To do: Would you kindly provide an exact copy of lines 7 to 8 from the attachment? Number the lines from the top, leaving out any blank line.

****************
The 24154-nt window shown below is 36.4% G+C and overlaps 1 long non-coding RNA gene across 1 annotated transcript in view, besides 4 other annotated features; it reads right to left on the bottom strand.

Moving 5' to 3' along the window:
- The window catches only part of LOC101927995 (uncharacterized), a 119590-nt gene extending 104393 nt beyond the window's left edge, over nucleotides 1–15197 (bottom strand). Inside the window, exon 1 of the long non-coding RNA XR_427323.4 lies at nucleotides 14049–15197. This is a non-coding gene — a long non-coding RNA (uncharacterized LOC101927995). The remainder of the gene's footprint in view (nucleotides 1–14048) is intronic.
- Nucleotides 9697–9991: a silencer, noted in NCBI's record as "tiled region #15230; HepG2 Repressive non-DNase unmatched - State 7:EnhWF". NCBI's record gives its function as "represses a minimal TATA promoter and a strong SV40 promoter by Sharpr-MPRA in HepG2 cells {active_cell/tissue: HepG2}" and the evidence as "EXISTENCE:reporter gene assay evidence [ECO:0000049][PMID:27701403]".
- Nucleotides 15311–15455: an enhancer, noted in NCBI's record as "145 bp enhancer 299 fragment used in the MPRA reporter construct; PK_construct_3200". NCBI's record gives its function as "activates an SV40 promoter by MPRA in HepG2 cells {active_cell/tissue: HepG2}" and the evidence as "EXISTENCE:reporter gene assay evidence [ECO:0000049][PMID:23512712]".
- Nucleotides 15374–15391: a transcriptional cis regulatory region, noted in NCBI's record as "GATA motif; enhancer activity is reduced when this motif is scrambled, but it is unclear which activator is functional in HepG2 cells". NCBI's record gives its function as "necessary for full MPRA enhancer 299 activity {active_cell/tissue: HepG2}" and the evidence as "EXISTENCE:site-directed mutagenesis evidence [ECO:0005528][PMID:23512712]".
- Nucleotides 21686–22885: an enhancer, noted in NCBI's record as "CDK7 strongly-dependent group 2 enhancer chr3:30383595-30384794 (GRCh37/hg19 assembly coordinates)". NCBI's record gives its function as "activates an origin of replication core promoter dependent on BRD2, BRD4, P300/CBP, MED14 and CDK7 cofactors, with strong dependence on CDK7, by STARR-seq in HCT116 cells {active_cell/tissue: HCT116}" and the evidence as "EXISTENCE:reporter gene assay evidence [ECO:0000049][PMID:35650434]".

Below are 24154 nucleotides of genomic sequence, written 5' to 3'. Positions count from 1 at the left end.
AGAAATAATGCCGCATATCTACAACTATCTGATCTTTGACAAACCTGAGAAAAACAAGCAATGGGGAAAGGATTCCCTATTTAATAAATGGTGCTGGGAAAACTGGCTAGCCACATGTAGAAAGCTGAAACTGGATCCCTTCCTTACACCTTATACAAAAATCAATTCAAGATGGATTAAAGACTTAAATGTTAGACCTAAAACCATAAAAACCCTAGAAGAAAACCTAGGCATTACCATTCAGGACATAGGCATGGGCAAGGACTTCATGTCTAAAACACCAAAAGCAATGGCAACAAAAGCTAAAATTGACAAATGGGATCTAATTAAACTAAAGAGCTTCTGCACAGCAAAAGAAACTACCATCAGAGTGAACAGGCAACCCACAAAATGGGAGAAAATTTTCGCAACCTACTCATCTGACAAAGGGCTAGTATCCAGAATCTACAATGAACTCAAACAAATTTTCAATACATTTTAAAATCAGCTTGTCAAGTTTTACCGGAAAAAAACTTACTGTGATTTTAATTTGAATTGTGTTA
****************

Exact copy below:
- Nucleotides 21686–22885: an enhancer, noted in NCBI's record as "CDK7 strongly-dependent group 2 enhancer chr3:30383595-30384794 (GRCh37/hg19 assembly coordinates)". NCBI's record gives its function as "activates an origin of replication core promoter dependent on BRD2, BRD4, P300/CBP, MED14 and CDK7 cofactors, with strong dependence on CDK7, by STARR-seq in HCT116 cells {active_cell/tissue: HCT116}" and the evidence as "EXISTENCE:reporter gene assay evidence [ECO:0000049][PMID:35650434]".

Below are 24154 nucleotides of genomic sequence, written 5' to 3'. Positions count from 1 at the left end.